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As the “CLOY” fever continues, we share this review and reflection straight from a North Korean escapee.

As we all have been fan girl-ing (or fan boy-ing), South Korean drama “Crash Landing On You” is the story of a wealthy South Korean heiress (Se-ri Yoon) who accidentally flies a parachute into North Korea, only to be discovered by a member of the top North Korean elite (Jeong-hyuk Ri). As you might have guessed, the two fall in love – but their love is impossible. Their pain gives the audience a taste of the pain and division experienced by the two Koreas today.

 

Find a trailer for the show here: https://www.youtube.com/watch?v=eXMjTXL2Vks 

 

Much of the show takes place in North Korea – but as you watch it, you might be wondering, how much of it is true? Many North Korean escapees have commented on how North Korea and its people’s lives are portrayed in the show quite accurately in many ways: 

The local dialect. You might assume that the language in North Korea and South Korea would be very similar. But after years of isolation from one another, the form of Korean spoken in North Korea has developed separately from the Korean spoken in South Korea – they are quite different. 

The availability of South Korean and Chinese products in the markets. Many products are smuggled into North Korea from neighboring countries and sold on the black market. This was well portrayed at one point in the show, when a train stops because of a power blackout, and many black-market traders bring out food to sell to those on the train. 

Homeless children on the streets. North Korea has high levels of poverty and undernourishment and limited medical care, so many children are orphaned and left to fend for themselves on the streets of North Korea. I was one of these street children myself. 

The fear of surveillance. The people of North Korea know that they are constantly being watched for any sign of disloyalty or disobedience to the ruling regime. This is why Christians have to be so careful to keep their faith a secret in North Korea. Faith in a god other than the nation’s leaders, the Kims, is not allowed, and if a Christian is discovered, they will be arrested, tortured, and sent to a prison camp where they will probably die. 

Watching South Korean dramas. I myself remember secretly watching foreign films with my neighbour’s at their house – they had DVDs smuggled from China. It was watching these films which made me realise that life in North Korea was very different from life in other countries.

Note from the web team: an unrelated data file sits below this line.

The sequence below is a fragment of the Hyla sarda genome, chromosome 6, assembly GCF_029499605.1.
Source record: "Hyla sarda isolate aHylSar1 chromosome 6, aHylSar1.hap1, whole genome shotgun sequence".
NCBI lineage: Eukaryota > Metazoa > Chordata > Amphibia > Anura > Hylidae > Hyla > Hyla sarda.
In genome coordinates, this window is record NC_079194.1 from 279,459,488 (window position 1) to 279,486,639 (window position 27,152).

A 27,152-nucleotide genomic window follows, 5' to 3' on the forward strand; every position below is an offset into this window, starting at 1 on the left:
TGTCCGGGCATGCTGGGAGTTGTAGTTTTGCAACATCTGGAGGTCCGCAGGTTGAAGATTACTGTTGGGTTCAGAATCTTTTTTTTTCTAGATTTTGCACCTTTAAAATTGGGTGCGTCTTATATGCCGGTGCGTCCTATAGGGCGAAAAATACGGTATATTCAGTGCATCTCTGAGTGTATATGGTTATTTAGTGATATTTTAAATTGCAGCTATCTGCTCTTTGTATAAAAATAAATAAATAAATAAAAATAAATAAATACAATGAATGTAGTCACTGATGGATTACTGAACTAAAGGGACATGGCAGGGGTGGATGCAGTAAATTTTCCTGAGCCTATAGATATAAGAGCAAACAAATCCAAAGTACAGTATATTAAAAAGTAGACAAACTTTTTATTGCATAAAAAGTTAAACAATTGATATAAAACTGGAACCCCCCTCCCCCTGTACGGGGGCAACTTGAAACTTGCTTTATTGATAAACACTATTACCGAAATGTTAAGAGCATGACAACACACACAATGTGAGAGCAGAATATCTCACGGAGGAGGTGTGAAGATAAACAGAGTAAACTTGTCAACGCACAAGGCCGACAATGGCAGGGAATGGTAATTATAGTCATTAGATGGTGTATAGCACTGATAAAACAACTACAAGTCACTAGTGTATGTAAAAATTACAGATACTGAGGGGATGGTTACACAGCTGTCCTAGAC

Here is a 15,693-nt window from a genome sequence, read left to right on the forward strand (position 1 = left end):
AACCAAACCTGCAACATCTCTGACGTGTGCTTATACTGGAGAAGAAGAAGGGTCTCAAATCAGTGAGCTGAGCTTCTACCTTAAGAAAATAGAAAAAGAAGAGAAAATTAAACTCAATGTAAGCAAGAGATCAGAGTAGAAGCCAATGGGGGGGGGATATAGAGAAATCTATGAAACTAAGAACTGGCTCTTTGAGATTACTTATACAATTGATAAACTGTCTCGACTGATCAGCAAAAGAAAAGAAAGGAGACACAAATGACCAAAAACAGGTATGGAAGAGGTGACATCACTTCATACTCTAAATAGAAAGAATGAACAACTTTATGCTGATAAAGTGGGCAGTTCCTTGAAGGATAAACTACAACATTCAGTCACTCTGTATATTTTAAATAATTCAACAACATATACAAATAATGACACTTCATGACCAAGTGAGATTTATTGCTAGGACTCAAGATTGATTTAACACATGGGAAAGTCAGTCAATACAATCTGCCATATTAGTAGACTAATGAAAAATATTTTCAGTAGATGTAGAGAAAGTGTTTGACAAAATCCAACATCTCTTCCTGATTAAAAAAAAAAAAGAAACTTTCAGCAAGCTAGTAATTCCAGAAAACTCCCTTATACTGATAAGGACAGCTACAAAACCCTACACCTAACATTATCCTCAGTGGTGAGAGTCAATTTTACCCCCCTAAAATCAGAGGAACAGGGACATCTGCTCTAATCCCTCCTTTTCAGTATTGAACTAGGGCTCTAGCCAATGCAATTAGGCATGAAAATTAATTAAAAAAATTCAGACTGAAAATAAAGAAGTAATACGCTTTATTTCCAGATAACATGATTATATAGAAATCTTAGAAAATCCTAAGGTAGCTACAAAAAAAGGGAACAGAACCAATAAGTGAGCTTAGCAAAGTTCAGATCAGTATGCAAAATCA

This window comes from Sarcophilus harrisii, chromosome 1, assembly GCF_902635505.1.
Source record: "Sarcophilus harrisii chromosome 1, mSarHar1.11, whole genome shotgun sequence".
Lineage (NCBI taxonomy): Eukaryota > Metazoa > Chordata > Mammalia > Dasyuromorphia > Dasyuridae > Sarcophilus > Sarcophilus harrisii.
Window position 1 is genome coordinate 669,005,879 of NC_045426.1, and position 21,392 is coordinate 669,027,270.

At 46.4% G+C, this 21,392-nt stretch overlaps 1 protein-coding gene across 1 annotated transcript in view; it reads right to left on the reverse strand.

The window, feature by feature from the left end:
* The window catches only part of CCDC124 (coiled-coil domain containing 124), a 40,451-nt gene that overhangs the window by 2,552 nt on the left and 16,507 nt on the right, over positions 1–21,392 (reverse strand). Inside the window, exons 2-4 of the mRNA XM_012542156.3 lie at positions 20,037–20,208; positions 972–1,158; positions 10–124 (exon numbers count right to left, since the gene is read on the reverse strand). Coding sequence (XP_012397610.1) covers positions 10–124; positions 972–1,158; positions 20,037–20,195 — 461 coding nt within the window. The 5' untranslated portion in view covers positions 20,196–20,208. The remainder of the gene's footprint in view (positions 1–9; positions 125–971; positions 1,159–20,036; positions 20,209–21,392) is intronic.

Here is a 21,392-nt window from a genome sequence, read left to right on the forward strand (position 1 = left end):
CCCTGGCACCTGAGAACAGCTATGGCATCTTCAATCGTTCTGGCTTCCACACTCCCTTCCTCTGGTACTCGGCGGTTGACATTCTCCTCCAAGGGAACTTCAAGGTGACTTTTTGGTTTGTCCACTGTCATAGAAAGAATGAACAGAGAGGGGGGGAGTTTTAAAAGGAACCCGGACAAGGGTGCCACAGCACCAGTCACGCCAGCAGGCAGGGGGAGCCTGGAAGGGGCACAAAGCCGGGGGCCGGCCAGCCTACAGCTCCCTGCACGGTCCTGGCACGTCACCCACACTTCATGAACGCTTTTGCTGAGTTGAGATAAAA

The privileged lives of the minority elite. While most of the country struggles with poverty and undernourishment, those who live in Pyongyang live lives of luxury. The richer families like to show off their wealth by adding lace curtains to their windows. 

The Kimchi caves. Kimchi is a traditional Korean dish of preserved cabbage. Since rural North Korea doesn’t get electricity they don’t have refrigerators, they have Kimchi caves where they store Kimchi, potatoes and other things.

But not everything you see in the show is true – the main one being that the regime is shown to be much less strict than in real life. For example, during a village patrol, a district supervisor discovers a South Korean rice cooker, but she turns a blind eye to it. This would be considered a serious crime in North Korea. 

 

It’s still a painful story
The show is more than just a story – it’s symbolic of the ongoing division between North and South Korea, the real tragedy of the peninsula. The impossible love between the northerner and the southerner, from different worlds and kept apart by arbitrary forces beyond their control, mirrors the bitter narrative of the two Koreas which has spanned more than 70 years.
 

The Enemy has been using for years the Hermit Kingdom to block the fundamental love that is given by our Creator. Instead of loving one another, Pyongyang forces people to close their hearts and distrust each other. The future democratic North Korea will need to experience great reconciliation.

A poignant moment of the show is when the central characters take refuge in an abandoned house in the demilitarized zone which still divides the peninsula. They see a water bowl sitting on top of a traditional Korean storage jar, and the North Koreans explain that this was left out as part of a prayer ritual for a son sent to war, in the hope of a return which never came. There are too many stories like this of families, brothers, sisters and friends on the peninsula – at least 20 million people have never seen their family members in the other half of Korea. The two Koreas have never formally signed a peace treaty, and they are technically still at war, engaged in a frozen conflict. 

Only God’s love can melt down the frozen relationships and conflict of North and South Korea, ‘with all humility and gentleness, with patience, bearing with one another in love, eager to maintain the unity of the Spirit in the bond of peace’ (Ephesians 4:2-3).